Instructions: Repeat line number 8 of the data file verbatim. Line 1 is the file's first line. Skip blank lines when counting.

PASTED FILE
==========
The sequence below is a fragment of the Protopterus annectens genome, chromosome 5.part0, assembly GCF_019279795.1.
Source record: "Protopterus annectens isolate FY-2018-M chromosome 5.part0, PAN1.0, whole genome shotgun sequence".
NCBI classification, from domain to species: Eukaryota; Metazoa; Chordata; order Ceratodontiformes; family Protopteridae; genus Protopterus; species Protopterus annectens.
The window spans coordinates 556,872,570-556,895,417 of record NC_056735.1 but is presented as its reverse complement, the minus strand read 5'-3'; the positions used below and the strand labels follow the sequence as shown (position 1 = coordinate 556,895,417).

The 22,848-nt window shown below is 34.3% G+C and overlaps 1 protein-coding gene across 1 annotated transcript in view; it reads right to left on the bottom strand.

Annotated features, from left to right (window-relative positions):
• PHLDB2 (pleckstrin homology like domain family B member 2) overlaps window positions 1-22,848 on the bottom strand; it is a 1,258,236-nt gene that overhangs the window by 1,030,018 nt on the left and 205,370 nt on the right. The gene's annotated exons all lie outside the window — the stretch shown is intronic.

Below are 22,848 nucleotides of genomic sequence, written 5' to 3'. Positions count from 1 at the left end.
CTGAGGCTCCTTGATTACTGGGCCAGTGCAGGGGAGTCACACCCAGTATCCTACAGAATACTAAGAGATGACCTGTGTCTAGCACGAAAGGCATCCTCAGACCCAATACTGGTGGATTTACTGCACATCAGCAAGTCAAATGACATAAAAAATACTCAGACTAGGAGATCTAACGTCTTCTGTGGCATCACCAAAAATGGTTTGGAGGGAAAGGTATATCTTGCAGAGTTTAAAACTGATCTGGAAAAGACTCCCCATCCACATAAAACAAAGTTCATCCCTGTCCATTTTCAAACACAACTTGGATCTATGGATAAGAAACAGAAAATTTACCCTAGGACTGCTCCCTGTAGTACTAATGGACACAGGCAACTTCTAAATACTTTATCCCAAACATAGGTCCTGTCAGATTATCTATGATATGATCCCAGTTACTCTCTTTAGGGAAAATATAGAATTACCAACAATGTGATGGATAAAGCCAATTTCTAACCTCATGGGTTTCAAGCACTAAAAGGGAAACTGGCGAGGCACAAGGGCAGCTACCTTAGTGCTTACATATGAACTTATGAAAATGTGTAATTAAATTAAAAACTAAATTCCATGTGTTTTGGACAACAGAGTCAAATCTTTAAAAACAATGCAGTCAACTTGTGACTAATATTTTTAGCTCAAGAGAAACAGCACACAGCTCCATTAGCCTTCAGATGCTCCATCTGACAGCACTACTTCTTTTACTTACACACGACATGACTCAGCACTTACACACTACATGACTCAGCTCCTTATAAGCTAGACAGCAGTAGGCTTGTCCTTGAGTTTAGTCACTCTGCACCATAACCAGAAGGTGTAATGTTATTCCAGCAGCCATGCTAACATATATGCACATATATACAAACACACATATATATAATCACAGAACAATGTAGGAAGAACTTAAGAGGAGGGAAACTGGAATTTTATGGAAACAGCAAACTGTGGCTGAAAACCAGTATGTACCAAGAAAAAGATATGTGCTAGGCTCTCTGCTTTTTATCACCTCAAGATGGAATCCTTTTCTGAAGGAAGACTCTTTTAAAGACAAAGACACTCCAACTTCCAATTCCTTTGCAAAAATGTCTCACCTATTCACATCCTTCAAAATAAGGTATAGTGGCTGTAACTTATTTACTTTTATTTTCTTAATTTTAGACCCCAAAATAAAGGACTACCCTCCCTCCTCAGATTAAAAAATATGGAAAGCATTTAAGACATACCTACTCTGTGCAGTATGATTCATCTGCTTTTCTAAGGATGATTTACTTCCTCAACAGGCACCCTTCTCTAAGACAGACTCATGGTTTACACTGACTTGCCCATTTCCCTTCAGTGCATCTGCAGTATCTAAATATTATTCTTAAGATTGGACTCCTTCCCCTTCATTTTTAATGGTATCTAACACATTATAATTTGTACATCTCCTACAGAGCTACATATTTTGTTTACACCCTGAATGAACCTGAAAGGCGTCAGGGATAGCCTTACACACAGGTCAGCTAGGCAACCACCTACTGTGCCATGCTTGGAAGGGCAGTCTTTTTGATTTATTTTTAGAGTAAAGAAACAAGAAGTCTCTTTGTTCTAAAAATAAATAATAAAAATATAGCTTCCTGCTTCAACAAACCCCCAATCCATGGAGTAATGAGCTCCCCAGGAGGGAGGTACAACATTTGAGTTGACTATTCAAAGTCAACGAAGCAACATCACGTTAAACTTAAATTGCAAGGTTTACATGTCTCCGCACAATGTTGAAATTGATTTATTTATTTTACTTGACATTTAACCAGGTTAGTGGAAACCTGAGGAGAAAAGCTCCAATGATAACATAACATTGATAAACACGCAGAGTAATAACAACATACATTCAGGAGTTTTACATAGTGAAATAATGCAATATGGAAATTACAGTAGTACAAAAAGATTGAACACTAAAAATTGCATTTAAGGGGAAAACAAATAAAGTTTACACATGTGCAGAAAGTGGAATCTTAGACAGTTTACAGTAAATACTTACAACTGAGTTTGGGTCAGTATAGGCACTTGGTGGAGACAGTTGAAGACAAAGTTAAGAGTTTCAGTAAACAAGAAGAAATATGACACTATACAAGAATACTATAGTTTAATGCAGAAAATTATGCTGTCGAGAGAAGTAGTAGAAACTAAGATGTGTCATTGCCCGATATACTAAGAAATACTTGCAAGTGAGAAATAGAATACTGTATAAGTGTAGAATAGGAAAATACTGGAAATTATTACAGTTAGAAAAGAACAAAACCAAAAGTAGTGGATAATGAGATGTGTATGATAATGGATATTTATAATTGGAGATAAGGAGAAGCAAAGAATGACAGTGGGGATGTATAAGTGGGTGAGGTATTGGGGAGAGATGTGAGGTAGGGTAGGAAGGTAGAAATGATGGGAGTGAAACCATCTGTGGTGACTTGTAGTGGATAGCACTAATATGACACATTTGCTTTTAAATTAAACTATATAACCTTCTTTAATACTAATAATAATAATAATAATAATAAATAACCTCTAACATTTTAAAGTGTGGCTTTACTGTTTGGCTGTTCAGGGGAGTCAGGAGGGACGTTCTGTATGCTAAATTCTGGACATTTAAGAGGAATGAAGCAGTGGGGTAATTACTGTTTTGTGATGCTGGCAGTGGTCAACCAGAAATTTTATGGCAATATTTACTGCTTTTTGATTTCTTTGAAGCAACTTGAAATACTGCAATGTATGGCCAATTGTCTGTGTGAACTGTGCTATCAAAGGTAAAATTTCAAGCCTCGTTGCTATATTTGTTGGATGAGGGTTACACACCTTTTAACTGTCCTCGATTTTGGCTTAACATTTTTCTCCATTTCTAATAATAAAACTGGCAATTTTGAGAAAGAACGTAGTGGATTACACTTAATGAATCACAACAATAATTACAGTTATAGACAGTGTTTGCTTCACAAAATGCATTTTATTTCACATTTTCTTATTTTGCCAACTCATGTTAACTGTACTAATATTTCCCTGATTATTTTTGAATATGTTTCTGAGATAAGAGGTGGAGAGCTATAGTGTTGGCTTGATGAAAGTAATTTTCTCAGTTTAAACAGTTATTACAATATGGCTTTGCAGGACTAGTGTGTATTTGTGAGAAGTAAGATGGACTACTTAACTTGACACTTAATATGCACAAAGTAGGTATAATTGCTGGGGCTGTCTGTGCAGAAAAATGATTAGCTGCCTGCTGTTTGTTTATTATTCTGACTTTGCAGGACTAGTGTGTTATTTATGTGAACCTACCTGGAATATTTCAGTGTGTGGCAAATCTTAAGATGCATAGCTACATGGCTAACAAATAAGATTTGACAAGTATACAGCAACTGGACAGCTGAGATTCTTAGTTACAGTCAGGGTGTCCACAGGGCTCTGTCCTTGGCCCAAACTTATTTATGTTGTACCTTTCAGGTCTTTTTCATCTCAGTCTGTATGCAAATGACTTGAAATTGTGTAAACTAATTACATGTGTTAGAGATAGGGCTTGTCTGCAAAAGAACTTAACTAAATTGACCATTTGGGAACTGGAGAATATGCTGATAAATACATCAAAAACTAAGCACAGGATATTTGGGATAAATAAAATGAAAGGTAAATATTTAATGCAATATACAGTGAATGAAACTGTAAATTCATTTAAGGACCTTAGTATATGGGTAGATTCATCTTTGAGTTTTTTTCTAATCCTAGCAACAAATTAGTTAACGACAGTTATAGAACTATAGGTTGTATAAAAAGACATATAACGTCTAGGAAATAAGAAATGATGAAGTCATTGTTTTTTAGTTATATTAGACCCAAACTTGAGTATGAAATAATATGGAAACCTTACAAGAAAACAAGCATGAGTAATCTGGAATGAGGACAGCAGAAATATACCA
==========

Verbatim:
Below are 22,848 nucleotides of genomic sequence, written 5' to 3'. Positions count from 1 at the left end.